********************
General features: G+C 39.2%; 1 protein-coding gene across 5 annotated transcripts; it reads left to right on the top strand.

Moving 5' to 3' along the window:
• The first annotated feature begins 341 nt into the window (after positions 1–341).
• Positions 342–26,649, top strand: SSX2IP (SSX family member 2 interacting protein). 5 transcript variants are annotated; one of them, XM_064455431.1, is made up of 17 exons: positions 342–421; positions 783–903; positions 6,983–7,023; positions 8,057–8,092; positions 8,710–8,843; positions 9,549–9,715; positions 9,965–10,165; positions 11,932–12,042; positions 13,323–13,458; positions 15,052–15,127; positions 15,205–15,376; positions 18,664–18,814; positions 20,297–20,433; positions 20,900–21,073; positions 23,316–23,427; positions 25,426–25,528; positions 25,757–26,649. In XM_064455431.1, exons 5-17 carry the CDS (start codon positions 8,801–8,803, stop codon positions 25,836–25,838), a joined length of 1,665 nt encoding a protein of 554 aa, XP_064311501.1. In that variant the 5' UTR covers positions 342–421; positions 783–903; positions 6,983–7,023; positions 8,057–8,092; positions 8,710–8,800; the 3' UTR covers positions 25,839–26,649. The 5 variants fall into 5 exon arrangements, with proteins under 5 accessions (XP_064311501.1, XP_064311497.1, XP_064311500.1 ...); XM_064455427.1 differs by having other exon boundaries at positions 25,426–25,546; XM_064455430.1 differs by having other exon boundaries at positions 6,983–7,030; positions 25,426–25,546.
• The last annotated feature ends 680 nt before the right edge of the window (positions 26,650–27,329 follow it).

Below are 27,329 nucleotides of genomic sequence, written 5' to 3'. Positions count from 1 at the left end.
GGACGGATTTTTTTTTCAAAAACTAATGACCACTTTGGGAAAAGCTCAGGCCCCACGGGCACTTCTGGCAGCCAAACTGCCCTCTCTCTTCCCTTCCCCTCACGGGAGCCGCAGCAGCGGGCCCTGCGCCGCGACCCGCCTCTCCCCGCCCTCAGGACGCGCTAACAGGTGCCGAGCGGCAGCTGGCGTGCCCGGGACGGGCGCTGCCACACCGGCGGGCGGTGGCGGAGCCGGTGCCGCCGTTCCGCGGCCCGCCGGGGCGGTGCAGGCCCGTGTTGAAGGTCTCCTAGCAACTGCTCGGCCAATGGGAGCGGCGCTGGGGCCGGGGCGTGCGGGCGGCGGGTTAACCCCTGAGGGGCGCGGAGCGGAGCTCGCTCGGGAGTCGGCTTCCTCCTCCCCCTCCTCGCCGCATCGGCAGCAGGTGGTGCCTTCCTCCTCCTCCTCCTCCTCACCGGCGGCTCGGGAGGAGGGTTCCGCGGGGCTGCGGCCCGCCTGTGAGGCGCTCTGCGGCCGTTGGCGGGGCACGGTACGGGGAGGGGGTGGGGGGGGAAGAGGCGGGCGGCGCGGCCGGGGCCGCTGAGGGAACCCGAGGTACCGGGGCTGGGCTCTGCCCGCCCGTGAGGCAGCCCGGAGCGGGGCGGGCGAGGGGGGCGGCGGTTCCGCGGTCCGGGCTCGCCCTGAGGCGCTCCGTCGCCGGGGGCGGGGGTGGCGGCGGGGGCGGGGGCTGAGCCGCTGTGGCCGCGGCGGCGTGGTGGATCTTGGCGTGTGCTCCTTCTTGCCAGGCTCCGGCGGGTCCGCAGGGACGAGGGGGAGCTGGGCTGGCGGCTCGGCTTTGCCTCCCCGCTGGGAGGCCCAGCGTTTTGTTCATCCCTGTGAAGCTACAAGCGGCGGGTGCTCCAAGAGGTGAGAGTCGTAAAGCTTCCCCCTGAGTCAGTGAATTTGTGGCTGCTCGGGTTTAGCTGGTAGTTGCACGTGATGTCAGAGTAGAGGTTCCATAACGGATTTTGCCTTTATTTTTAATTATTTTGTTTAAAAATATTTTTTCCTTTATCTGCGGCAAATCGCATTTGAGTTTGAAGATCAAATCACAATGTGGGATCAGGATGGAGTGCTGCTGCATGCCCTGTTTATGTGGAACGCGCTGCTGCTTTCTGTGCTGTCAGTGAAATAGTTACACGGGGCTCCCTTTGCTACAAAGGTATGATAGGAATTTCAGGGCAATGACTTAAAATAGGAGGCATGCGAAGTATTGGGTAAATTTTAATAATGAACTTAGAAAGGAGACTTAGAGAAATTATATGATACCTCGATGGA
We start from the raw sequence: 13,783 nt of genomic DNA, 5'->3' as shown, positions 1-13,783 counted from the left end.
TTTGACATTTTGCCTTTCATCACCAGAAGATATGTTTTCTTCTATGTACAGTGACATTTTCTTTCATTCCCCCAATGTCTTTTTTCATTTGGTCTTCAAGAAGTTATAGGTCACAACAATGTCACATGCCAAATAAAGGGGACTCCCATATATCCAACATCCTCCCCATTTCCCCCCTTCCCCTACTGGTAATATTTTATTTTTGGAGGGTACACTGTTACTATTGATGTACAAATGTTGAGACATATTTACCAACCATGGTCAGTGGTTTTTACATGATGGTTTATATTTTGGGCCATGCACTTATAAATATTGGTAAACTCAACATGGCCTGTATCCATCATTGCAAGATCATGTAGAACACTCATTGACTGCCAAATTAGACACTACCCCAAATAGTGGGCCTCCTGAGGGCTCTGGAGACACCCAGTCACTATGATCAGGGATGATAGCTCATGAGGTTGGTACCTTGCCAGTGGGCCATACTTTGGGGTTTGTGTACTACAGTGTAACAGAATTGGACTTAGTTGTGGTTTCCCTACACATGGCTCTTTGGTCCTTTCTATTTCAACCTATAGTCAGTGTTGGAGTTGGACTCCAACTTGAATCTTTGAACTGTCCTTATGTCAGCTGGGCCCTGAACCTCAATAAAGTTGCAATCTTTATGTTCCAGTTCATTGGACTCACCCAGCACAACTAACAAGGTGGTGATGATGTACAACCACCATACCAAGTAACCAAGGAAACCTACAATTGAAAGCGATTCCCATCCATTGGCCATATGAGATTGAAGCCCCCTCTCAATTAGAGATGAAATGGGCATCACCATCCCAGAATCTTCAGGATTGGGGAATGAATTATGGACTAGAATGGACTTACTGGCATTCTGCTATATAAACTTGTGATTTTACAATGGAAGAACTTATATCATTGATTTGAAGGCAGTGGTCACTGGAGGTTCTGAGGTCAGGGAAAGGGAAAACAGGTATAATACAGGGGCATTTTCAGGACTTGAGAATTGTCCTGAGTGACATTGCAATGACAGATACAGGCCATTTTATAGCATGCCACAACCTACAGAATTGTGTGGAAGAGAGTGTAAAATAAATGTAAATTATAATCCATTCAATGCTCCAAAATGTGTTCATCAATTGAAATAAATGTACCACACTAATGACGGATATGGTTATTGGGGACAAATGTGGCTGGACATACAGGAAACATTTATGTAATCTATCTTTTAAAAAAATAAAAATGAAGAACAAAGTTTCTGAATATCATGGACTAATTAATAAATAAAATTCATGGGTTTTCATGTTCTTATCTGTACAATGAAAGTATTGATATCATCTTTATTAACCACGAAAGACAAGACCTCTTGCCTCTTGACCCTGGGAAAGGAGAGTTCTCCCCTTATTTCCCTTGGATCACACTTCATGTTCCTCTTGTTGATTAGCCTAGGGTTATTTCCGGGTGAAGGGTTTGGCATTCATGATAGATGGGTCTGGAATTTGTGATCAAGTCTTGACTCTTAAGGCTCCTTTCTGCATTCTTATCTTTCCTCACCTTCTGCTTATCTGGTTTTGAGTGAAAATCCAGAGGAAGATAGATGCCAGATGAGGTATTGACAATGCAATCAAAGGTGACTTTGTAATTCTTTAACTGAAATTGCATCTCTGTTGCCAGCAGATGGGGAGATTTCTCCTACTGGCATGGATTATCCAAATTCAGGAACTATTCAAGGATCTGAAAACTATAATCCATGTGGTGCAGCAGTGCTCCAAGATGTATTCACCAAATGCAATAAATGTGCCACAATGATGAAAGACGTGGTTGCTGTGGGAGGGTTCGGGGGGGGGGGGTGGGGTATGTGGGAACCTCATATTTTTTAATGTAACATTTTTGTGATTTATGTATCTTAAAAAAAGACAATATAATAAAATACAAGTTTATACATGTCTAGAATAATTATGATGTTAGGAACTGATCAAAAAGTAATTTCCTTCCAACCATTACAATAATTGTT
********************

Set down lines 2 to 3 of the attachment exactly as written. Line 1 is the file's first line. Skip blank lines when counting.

Moving 5' to 3' along the window:
• The first annotated feature begins 341 nt into the window (after positions 1–341).